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14

or lack of food and drink, his distinction fosters the view that P had two separate meanings. P never stood for the 'purely physical life' apart from this theme nor did P refer to the 'true life' without a qualifying context. Therefore, when P was employed by the NT writers, what Schweizer referred to as the 'true life' was but that 'purely physical life' which received deliverance only through its sacrifice.

    Schweizer also exaggerated the difference between Paul and other NT writers with respect to the way they used P. He was correct when he commented that in the few cases that Paul did use P, he never used it to denote a life which survives death. When Paul incorporated the NT notion of sacrificing P, he employed P in a manner that remained close to the OT use for N. Unlike the other NT writers, he did not use expressions such as 'saving P'. This difference permitted Schweizer to conclude that the other authors used P to stand for life after death. On the gaining of P through enduring persecution in Luke 21:19, he wrote, "P is plainly understood as eternal life." (p. 647) On the passions of the flesh warring against P in I Peter 2:11, he stated that P "takes the place that is occupied by pneuma in Paul" (p. 653) and noted the opposition of the desires of the flesh and desires of the spirit in Gal. 5:17. Though Peter and Paul were probably referring to the same struggle as now experienced in the Christian life; that does not mean that Peter used P to denote the same thing which Paul termed pneuma. For both authors the words had distinct imagery. None of those who wrote the NT used P to stand for life after death per se.

    Schweizer also posed numerous questions which suggest he was mistaken on how P was used to bear on the 'religious life' and the 'natural life' as they are termed in the English translation of his article. For instance, he wrote, "Is the praise of God an emotional movement on the same level as pleasure in eating and drinking?" (p. 642) He was inclined to ask this question only because he was not familiar with the link attributed to P between praising God and pleasure in eating. Like N, P praised God when He provided nourishing food and took intense pleasure in eating such nourishment because it was a sign that God had indeed stistained. The praising P did and the accompanying pleasure experienced were two aspects of one event. As far as the Hebrew tradition was concerned, the constellation of meaning for P was not divided into a 'religious life' and a 'natural life'.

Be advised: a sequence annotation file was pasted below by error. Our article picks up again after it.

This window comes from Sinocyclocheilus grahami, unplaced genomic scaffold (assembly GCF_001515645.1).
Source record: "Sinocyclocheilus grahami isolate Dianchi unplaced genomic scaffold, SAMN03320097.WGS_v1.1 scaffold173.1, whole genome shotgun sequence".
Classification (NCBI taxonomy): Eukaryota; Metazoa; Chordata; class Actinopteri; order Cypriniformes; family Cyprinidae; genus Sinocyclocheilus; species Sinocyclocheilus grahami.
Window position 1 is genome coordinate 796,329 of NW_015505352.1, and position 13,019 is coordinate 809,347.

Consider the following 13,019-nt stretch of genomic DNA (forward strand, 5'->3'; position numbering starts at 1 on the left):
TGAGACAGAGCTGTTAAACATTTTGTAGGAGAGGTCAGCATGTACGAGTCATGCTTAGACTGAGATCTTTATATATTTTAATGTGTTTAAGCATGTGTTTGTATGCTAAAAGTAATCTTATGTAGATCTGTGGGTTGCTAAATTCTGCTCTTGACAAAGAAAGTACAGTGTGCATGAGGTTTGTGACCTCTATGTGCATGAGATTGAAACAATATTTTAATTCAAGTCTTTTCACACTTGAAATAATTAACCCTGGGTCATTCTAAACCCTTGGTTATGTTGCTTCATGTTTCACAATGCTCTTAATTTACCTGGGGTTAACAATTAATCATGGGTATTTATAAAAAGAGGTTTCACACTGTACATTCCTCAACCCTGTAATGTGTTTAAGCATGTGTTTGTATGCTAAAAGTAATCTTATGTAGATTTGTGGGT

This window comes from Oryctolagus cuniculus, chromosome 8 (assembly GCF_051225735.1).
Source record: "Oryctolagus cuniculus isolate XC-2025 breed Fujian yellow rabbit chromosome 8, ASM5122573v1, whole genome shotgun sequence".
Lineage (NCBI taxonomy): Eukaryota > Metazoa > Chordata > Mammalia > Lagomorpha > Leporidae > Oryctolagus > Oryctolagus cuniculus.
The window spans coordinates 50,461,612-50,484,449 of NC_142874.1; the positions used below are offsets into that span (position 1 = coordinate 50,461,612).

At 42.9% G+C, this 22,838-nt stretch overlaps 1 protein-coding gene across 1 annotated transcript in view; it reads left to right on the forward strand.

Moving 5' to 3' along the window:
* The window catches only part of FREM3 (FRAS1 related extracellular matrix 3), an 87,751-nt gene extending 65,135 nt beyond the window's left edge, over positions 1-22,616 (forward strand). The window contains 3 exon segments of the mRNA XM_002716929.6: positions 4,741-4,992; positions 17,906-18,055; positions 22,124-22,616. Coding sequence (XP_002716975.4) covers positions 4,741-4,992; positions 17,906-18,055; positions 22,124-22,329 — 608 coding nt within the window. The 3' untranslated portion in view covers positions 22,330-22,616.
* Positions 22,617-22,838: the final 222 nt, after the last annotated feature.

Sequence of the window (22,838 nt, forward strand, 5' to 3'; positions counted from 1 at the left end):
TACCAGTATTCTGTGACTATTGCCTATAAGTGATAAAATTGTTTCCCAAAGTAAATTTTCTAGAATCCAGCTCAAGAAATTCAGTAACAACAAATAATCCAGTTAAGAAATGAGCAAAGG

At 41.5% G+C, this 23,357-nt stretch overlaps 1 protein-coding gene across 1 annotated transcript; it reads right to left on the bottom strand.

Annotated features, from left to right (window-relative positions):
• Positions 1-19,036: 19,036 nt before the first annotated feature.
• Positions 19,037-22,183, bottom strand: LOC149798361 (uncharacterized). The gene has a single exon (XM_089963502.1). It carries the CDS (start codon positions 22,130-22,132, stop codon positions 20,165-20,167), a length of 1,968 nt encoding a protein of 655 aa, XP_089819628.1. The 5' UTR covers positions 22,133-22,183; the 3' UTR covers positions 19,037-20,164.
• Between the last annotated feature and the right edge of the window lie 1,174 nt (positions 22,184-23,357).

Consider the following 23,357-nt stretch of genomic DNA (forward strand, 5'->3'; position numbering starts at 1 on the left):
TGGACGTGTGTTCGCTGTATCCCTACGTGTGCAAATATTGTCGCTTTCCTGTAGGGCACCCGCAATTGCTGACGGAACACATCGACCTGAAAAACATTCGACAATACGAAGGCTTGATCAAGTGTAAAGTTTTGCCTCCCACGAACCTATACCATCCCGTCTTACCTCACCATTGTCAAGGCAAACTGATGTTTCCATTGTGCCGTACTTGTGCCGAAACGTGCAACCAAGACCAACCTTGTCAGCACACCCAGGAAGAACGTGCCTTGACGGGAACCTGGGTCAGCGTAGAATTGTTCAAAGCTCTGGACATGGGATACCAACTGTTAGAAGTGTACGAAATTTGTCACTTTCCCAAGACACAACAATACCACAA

With another question he wondered if physical life was separated from this 'religious life. "Here, however, is the problem, for if the physical life is seen as God's gift, can it still be separated from the life with God that takes shape in, e.g., prayer, praise, and obedience, and which fashions a union with God that does not come to an end with physical life?" (p. 640) Schweizer posed this as a problem and not just as a rhetorical question. Any praise, prayer, or obedience that P did, that is, that man did in light of being P, was from the context of the theme that has its heritage in N. The praise, prayer, or obedience that P offered to God arose from those experiences involving danger and deliverance that its perishable existence, i.e., its 'physical life' presented.

    "But each time the question arises whether the P is equally the locus of faith as it is of confusion or stimulation, of joy or sorrow. In other words, is faith to be viewed simply as a psychological matter like joy, sorrow, or perplexity?" (p. 640) Here, too, Schweizer made an unnecessary contrast. P was not so much the locus of faith; rather, a P whose heart was obedient was kept safe (saved) through faith. (see Heb. 10:39) "As the outcome of your faith, you obtain the salvation of your P." (I Peter 1:9) Emotional states such as joy, sorrow, or perplexity in conjunction with P occurred in the context of the theme that typified N.